(Reprinted with permission from the Berthoud Weekly Surveyor)
“Remember Me” is a poignant little film never intending to be major box office fodder, much less to bump a giant like “Alice in Wonderland” out of first place. So why all the scrutiny and pressure?
It happens to be the indy drama Robert Pattinson chose to shoot between New Moon and Eclipse; Twilight Saga movies two and three for the uninformed or uninterested. I personally am way more informed and interested than I care to admit, but that’s a story for another time. Pattinson plays the intense and devoted vampire Edward in the Twilight series, and the critics have been rubbing their hands in anticipation of skewering his ability to do anything that involves less pancake make-up.
Directed by Allen Coulter — best known for his work on cable shows like “Sex and the City” and “The Sopranos” — “Remember Me” is the story of two young people who have been broken and altered by tragedies in their individual lives. Ally, played by Emilie de Ravin, has risen above her loss but is still shackled to an overprotective father who’s not ready for her to grow up. Pattinson plays Tyler Hawkins, whose personal tragedy still haunts him, manifesting itself in anger, sexy brooding and reckless behavior.
The rest of the cast is skillfully filled out with the likes of Chris Cooper as Ally’s cop dad, Pierce Brosnan as Tyler’s rich and repressed father, and Ruby Jerins as Tyler’s adored little sister Caroline. The strained relationship between Tyler and Charles Hawkins is almost as gripping as the blossoming love story in the film. I don’t think I exhaled once during their climactic confrontation scene, and I was almost as invested in them working things out as I was the lovers. Brosnan fans will relish his significant supporting role.
Caroline is the little dinghy, being tossed around on the family’s sea of grief and Tyler protects and loves her with such ferocity I left the theater yearning for a big brother. Jerins is a child actress we will probably see mature on-screen, such is the depth and vulnerability of her performance.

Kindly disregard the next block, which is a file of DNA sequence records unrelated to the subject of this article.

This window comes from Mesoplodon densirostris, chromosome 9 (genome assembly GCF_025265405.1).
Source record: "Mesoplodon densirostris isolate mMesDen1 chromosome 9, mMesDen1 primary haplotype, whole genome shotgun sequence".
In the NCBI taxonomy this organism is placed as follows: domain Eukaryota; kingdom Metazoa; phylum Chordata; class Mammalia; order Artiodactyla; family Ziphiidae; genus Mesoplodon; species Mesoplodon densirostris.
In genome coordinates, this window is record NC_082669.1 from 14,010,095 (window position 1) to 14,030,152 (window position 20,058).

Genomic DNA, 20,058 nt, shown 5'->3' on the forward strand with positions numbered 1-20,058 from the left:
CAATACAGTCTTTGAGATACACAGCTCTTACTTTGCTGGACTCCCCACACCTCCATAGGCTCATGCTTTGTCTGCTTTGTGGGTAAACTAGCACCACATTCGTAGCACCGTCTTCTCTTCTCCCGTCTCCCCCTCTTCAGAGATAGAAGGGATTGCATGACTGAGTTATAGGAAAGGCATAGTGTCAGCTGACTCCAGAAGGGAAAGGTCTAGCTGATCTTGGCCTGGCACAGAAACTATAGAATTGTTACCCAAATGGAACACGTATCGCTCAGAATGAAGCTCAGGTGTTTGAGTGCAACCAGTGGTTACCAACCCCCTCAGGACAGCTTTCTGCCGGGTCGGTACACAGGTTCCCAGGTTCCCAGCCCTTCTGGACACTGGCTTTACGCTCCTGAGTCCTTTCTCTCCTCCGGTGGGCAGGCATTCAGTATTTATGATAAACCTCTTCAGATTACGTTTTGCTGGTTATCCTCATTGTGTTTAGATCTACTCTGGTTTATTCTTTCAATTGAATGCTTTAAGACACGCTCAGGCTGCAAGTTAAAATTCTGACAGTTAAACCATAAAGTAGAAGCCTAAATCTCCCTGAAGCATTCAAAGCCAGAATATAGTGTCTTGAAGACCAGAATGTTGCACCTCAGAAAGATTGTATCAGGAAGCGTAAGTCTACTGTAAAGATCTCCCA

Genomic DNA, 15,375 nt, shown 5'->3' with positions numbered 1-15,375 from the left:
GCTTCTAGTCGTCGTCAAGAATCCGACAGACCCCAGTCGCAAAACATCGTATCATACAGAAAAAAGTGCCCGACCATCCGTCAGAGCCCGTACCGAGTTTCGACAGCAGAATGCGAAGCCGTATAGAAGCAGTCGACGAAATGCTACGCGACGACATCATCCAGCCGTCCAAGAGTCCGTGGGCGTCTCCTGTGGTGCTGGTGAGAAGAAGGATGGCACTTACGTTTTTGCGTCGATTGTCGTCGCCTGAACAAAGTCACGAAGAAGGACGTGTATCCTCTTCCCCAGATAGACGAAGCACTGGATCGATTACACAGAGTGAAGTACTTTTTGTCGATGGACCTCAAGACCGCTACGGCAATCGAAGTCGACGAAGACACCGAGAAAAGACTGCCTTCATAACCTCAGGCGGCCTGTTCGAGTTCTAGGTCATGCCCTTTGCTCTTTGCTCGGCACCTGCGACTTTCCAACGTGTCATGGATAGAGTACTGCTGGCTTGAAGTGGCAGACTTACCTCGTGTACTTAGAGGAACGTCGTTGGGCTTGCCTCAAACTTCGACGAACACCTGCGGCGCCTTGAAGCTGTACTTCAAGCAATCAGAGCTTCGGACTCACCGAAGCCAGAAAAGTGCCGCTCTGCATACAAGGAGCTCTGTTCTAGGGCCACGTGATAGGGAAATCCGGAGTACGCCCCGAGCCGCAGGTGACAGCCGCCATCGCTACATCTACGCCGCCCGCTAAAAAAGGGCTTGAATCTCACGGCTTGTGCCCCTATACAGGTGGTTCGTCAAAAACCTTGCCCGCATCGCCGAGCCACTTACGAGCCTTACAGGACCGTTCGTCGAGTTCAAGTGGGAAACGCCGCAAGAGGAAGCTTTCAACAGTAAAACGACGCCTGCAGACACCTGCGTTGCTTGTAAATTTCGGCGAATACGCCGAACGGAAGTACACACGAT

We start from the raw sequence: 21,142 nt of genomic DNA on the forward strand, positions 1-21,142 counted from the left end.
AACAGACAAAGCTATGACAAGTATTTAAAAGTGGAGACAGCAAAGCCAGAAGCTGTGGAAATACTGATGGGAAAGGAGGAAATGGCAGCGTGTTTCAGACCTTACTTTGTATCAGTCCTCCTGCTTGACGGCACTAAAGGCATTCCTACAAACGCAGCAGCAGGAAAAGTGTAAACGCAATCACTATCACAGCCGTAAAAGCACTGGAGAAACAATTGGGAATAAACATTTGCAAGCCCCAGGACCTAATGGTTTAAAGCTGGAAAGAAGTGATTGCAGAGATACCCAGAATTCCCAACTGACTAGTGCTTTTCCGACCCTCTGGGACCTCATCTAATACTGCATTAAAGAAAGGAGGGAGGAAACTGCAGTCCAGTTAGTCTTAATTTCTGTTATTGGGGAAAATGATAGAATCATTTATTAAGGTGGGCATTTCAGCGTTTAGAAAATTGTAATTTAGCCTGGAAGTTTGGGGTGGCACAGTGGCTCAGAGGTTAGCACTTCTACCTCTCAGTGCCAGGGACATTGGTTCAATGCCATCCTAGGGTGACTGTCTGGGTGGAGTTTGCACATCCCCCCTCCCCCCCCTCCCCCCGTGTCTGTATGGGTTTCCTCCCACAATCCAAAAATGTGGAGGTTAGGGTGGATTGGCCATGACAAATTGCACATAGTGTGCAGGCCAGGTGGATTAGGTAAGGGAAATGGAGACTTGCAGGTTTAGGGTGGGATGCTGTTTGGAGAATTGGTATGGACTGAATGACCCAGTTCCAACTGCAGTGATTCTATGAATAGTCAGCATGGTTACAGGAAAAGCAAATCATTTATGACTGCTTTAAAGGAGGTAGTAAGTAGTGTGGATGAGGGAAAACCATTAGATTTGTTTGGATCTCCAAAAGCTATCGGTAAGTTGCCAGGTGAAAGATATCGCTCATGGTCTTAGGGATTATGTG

Lena Olin — who kicked ass literally and figuratively on the series “Alias” — is visibly fragile as Tyler and Caroline’s mother. A lesser-known standout in this film is Tate Ellington who plays Tyler’s roommate Aidan. His character alternates between obnoxious and endearing, providing a buffer and comic relief where needed.
The centerpiece of this story is the relationship between Tyler and Ally, and although it’s built on a shaky foundation, the chemistry and evolution is both believable and watchable. Their passion and humor evoke memories of being 20-something when everyone is brave with the knowledge they have their whole lives ahead of them. Emilie de Ravin, who is best known for her role on “Lost,” does a lovely job conveying Ally’s old soul wrapped in a free spirit who helps Tyler knock down his walls.
And it’s Tyler who the characters seem to orbit around. Pattinson infuses the half-hearted college student with all of the flaws and attitude you would expect a rich, intelligent, yet damaged young man to have. He plays Tyler with honesty and emotion, and I found it hard to look away. Okay, I admit I may be biased, but I’m still convinced the critics can find someone else to hang their one-trick-pony expectations on. I hear Zac Efron is available.
The ending of this movie was somewhat spoiled for me in a press interview (thanks a lot, Matt Lauer) and it has been described as controversial in many reviews. I have no desire to ruin it for anyone, but I definitely had mixed feelings. The filmmakers obviously wished to convey the message to live each moment fully and I got that. But after such an authentic story of intertwining lives, they awkwardly tried to tie up each package with a pat bow that didn’t feel as real.
This may have normally been a movie I’d wait to see on DVD, but I’m glad I enjoyed it on the big screen. It had no impressive CGI, no epic battle scenes, just people learningto live and love in a complicated, unpredictable world. Oh, and it had Robert Pattinson.
The romantic drama is rated PG-13 for some violence, sexual content, language and smoking.